Cashmere clothing is beautiful, luxurious and highly sought after. Often, a cashmere jumper is the item people reach for when the weather gets cold and they are in search of stylish comfort.
What is cashmere?
Cashmere is a type of wool that comes from two varieties of goat (pashmina and, unsurprisingly, cashmere). It is famed for being incredibly soft and luxurious although it can be quite expensive - with each goat only producing about 200 grams of the material every year.
The cashmere itself is specifically the under-fur of the goat, rather than the coarser outer fur that you see when looking at them. It is grown by the animal to keep it warm in the winter, so can only be harvested once per year. Usually by combing the goat once its fur starts to shed.
From a manufacturing perspective, there are four types of cashmere - each representing a different stage in the material’s harvesting and manufacture. Depending on the type of garment being made, each type has their own strengths and weaknesses.
This is the fibre as soon as it comes from the animal. Either by naturally shedding or being combed. Because it will also contain some of the outer fur, the amount of pure cashmere that you can extract from raw fibres (known as the yield) will be surprisingly low. Sometimes, you can lose up to a third of the weight.
Because the strands have not yet been treated or washed, it is unlikely that your garments will have been made with raw cashmere - unless they are created by an independent maker who is connected directly with a farm.
By the time the fibre reaches this state, it has been washed and sometimes treated. It will also have been separated from the outer hair that often comes away from the goat during the combing or shearing process.
Your cashmere garments are almost certainly made of processed fibres. It is a category of wool that makers further divide into two sub-categories:
Virgin cashmere fibres are ones which have never been used to make anything. They are fresh from the animal (and have been treated) and are now woven or spun to create your garment.
Most expensive cashmere garments are made from virgin fibres because it will not have been previously contaminated by any dyes or potential damage. Whilst this can be seen as an advantage, remember that it is less sustainable to use brand new materials every time you make a piece of clothing, so if you are concerned about the environmental impact of your clothing, you might like to consider avoiding this or opting for a virgin/recycled blend.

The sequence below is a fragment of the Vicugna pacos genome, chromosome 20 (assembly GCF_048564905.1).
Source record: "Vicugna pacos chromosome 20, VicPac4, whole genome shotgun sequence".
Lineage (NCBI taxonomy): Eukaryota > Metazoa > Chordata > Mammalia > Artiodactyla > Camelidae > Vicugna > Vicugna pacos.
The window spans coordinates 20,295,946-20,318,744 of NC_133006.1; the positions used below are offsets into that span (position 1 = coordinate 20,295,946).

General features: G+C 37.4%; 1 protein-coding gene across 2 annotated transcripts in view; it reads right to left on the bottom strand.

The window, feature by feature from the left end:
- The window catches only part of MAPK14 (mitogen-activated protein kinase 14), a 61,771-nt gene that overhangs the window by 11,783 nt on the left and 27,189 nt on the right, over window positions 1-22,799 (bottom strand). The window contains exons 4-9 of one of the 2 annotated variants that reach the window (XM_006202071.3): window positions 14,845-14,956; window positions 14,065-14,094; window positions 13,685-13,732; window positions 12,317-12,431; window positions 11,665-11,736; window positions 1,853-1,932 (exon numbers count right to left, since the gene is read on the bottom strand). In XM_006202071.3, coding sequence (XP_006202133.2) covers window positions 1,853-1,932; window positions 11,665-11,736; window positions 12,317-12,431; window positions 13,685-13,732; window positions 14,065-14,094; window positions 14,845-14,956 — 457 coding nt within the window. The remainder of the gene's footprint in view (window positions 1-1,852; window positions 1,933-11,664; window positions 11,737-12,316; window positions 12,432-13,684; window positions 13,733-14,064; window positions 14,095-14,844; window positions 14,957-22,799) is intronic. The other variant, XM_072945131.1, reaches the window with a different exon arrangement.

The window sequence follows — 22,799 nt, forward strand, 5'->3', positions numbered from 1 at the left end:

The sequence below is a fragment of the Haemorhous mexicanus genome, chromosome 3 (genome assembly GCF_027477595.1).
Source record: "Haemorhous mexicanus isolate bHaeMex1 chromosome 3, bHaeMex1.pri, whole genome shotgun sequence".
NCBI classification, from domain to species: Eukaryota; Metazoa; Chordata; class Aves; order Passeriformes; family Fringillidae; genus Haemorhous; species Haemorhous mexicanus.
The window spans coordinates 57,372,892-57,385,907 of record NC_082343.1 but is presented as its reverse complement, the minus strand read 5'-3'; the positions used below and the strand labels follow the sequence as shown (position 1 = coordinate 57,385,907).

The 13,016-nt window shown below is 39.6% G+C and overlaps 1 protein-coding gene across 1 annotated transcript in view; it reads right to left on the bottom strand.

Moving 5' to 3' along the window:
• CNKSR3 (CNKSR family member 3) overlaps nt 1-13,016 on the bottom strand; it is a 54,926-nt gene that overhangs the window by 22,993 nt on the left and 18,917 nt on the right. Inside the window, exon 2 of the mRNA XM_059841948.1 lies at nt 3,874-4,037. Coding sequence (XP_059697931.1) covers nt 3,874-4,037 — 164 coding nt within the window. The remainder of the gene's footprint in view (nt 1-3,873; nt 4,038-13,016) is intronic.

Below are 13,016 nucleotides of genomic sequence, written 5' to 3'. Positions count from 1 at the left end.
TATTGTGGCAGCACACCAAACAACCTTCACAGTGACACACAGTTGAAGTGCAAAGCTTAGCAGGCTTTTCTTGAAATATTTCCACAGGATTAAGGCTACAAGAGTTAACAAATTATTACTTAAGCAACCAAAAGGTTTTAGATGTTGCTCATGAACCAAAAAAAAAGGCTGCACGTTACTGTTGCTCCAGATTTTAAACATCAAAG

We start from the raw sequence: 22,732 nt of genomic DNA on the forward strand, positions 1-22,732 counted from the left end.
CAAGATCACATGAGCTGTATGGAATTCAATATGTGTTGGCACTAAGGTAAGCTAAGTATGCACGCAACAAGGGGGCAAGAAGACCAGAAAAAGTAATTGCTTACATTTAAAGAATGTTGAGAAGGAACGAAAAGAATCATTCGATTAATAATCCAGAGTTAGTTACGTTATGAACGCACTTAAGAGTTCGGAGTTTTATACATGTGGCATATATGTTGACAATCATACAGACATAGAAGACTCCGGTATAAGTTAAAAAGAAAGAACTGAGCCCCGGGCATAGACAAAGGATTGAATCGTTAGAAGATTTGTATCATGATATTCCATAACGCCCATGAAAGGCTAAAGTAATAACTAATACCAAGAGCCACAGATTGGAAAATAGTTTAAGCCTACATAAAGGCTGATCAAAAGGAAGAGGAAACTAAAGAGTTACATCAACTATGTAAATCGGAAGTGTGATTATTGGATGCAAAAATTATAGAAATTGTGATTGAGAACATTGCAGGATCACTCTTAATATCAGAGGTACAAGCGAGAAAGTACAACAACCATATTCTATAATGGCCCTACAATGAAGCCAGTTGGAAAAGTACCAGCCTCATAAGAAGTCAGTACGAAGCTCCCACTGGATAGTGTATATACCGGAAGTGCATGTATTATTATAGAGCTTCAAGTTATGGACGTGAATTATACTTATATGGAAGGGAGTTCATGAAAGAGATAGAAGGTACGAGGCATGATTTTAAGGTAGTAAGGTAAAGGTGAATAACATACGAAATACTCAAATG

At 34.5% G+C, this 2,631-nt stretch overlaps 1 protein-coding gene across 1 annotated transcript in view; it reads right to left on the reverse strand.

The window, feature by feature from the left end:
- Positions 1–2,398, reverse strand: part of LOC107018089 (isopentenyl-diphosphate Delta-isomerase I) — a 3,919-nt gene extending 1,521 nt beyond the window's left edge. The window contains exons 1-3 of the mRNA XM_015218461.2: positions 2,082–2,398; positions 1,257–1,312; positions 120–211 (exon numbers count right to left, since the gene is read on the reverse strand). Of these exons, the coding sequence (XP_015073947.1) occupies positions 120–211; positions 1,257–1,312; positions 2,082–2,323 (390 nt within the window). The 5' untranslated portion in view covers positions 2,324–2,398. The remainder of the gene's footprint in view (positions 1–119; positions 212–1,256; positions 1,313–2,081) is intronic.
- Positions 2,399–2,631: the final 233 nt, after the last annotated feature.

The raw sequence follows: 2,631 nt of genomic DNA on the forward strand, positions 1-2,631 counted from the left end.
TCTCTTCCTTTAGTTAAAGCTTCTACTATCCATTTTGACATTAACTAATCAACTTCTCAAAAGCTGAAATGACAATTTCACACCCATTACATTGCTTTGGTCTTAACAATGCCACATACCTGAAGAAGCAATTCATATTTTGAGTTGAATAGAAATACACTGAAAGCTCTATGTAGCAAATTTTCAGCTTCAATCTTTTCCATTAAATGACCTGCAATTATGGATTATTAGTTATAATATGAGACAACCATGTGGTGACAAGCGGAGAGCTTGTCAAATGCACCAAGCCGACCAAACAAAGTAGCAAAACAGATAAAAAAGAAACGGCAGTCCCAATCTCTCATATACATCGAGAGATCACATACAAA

Recycled fibres have been previously made into other garments or yarn. They are un-wound to create new yarn or, in some cases, simply upcycled to create a redesigned garment.
This is a more sustainable method than using virgin fibres because it extends the life of the material, meaning that the raw materials and pollution of the animal rearing process need not be repeated.
Can you wash cashmere in the washing machine?
Cashmere can be washed in the washing machine but you need to be careful when doing so. Remember that high temperatures can affect the integrity of the fibres - leading to stretching and your garment losing its shape so stick to lower temperatures.
If your washing machine does not have a particular setting for cashmere, it will likely have an option for woollens. This will also work for your cashmere garments.
It is very important that you don’t wash them with any clothing that contains sharp edges (buttons, zips or rivets for example). These will catch onto the fairly loose fibres of cashmere items and cause them to snag.
In order to look after your garments as well as possible, we always recommend using a more specialist laundry detergent. Our Wool & Silk Wash is perfect for laundering your cashmere without weakening the fibres or fading the colours.
Of course, if you have a little extra time you could always wash your cashmere items by hand. We wrote this article to help you decide on the pros and cons of this from an environmental perspective.
How often should cashmere be washed?
It is tempting to wash your clothing after every wear, however this will significantly shorten its lifespan (and is generally bad for the environment).
Because cashmere is often used to make outerwear and rarely comes into direct contact with the skin, it does not need to be washed any more often than once every three wears
To keep your garments smelling fresh between washes, give them a quick spritz with some Garment Refresher. We mix it by hand using a combination of botanicals and essential oils to refresh the fibres and combat odours.
Does cashmere shrink?
Cashmere clothing shrinks very easily. Particularly if you attempt to dry it in a tumble dryer. That is because the fibres are protein based.
Instead, lay them flat to dry across an airer. Hanging them on a line or clothes horse can cause a stretch mark across the area that is draped across the wire.